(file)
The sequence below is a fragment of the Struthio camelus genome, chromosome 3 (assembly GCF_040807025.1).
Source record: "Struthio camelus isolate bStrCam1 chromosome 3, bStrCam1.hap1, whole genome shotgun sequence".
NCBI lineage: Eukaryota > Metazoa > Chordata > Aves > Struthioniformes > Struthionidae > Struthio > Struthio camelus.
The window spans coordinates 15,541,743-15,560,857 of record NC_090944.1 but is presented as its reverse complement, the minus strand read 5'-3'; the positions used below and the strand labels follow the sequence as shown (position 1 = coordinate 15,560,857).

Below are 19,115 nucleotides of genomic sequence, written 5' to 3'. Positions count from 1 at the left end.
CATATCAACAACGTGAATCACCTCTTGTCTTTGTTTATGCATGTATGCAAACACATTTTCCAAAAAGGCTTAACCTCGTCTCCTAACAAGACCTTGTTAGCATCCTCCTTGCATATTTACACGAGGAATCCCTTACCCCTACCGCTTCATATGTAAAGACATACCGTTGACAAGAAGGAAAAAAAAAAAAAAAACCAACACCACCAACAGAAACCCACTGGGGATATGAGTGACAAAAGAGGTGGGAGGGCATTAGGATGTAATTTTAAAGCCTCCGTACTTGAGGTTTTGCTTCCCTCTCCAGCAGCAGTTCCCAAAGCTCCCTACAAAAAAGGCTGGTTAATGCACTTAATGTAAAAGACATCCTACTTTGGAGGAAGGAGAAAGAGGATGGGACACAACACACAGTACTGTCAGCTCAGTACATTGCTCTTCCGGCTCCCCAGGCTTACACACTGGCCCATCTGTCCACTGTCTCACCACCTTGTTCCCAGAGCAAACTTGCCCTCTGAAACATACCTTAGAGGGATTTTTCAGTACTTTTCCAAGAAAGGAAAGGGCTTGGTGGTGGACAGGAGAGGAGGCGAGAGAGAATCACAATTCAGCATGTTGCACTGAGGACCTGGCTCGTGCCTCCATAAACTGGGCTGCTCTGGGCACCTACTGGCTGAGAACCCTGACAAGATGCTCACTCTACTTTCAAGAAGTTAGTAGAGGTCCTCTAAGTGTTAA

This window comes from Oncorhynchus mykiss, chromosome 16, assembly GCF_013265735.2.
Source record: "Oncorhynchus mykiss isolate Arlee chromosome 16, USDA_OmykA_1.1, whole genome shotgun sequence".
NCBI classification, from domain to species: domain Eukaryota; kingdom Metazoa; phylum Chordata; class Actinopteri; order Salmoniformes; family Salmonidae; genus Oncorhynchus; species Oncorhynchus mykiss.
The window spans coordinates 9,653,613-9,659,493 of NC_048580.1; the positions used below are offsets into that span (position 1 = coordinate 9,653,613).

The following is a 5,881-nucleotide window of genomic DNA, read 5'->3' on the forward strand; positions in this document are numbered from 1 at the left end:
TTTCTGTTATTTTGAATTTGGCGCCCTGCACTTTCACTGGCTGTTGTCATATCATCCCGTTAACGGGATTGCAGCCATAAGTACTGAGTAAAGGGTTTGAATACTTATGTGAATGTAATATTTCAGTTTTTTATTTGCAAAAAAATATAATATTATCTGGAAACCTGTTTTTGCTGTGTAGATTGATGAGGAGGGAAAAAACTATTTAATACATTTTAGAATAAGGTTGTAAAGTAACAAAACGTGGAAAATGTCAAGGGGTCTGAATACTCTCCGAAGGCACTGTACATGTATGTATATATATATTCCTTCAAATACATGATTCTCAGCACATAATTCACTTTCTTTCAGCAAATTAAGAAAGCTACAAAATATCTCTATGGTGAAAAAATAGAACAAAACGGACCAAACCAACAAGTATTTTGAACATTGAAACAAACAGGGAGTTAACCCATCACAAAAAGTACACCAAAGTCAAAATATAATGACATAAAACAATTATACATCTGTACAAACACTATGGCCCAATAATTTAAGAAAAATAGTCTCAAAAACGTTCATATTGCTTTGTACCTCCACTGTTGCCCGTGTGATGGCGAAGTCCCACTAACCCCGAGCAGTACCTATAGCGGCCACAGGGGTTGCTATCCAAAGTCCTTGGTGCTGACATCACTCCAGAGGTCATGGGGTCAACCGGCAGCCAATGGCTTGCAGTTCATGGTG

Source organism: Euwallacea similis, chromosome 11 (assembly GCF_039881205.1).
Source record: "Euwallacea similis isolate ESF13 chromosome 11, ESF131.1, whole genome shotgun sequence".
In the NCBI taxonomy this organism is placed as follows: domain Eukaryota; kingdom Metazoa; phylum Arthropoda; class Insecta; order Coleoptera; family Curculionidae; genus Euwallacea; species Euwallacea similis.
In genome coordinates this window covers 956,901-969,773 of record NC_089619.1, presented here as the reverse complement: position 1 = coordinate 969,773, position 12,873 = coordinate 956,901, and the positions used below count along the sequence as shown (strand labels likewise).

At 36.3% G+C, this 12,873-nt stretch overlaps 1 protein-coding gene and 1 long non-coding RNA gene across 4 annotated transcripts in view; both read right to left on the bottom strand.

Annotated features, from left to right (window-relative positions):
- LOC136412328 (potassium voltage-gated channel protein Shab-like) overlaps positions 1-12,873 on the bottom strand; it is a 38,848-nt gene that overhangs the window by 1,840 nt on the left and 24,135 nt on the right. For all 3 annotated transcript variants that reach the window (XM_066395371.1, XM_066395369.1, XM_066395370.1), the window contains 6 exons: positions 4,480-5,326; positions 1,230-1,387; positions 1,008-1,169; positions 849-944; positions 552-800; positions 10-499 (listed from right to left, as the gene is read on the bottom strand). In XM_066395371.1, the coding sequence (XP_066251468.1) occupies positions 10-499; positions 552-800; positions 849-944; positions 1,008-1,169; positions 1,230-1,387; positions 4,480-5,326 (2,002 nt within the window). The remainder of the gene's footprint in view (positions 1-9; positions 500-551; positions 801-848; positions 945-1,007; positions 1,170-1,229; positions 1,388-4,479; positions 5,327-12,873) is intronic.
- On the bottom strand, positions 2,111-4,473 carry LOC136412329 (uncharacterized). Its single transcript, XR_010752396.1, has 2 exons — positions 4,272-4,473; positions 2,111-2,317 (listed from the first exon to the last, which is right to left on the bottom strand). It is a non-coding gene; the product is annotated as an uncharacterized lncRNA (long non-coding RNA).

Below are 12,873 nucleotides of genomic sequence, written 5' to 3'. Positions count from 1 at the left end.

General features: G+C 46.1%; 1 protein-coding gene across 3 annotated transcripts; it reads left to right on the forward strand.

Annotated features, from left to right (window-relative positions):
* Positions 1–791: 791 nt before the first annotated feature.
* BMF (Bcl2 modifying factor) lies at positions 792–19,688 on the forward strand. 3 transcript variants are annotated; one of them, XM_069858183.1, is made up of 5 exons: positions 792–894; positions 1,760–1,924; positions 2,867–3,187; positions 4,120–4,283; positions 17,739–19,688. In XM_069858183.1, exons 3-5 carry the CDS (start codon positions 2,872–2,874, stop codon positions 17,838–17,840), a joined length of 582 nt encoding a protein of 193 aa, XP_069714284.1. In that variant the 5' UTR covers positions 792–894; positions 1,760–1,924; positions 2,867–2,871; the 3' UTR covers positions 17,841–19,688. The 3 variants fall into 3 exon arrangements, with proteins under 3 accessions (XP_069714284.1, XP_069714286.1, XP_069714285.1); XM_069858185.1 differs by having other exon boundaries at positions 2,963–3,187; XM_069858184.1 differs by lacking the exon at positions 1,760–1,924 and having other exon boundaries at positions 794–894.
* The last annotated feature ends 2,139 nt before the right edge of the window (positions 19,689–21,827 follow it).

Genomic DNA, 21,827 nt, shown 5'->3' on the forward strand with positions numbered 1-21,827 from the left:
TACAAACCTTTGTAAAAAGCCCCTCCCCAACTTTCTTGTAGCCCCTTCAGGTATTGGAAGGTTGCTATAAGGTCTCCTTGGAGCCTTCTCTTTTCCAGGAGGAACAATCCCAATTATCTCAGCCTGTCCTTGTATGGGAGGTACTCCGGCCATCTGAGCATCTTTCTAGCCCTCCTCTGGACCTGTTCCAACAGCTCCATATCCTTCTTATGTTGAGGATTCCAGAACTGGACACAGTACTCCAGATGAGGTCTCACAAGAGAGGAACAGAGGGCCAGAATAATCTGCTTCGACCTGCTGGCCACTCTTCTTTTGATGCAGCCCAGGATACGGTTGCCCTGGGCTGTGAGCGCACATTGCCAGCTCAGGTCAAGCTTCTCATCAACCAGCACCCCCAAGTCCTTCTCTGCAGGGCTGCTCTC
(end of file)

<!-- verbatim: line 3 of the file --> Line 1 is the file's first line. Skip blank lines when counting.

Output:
NCBI lineage: Eukaryota > Metazoa > Chordata > Aves > Struthioniformes > Struthionidae > Struthio > Struthio camelus.